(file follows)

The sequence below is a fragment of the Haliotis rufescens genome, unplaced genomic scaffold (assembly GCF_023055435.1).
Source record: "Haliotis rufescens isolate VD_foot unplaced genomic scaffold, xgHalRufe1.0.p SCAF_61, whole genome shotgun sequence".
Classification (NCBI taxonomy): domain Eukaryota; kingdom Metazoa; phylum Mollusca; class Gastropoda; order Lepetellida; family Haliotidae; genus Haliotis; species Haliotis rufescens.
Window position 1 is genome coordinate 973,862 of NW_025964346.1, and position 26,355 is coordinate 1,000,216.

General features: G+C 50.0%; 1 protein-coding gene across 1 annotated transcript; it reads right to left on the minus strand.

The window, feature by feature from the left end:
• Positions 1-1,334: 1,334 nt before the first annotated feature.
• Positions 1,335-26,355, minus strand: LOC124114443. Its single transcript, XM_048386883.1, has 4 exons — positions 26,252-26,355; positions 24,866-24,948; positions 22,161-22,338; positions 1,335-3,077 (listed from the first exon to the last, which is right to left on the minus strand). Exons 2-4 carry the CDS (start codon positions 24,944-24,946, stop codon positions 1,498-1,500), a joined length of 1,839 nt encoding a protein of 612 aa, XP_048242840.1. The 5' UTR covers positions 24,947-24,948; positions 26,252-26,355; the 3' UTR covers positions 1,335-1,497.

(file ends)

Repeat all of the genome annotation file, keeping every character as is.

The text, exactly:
The sequence below is a fragment of the Haliotis rufescens genome, unplaced genomic scaffold (assembly GCF_023055435.1).
Source record: "Haliotis rufescens isolate VD_foot unplaced genomic scaffold, xgHalRufe1.0.p SCAF_61, whole genome shotgun sequence".
Classification (NCBI taxonomy): domain Eukaryota; kingdom Metazoa; phylum Mollusca; class Gastropoda; order Lepetellida; family Haliotidae; genus Haliotis; species Haliotis rufescens.
Window position 1 is genome coordinate 973,862 of NW_025964346.1, and position 26,355 is coordinate 1,000,216.

General features: G+C 50.0%; 1 protein-coding gene across 1 annotated transcript; it reads right to left on the minus strand.

The window, feature by feature from the left end:
• Positions 1-1,334: 1,334 nt before the first annotated feature.
• Positions 1,335-26,355, minus strand: LOC124114443. Its single transcript, XM_048386883.1, has 4 exons — positions 26,252-26,355; positions 24,866-24,948; positions 22,161-22,338; positions 1,335-3,077 (listed from the first exon to the last, which is right to left on the minus strand). Exons 2-4 carry the CDS (start codon positions 24,944-24,946, stop codon positions 1,498-1,500), a joined length of 1,839 nt encoding a protein of 612 aa, XP_048242840.1. The 5' UTR covers positions 24,947-24,948; positions 26,252-26,355; the 3' UTR covers positions 1,335-1,497.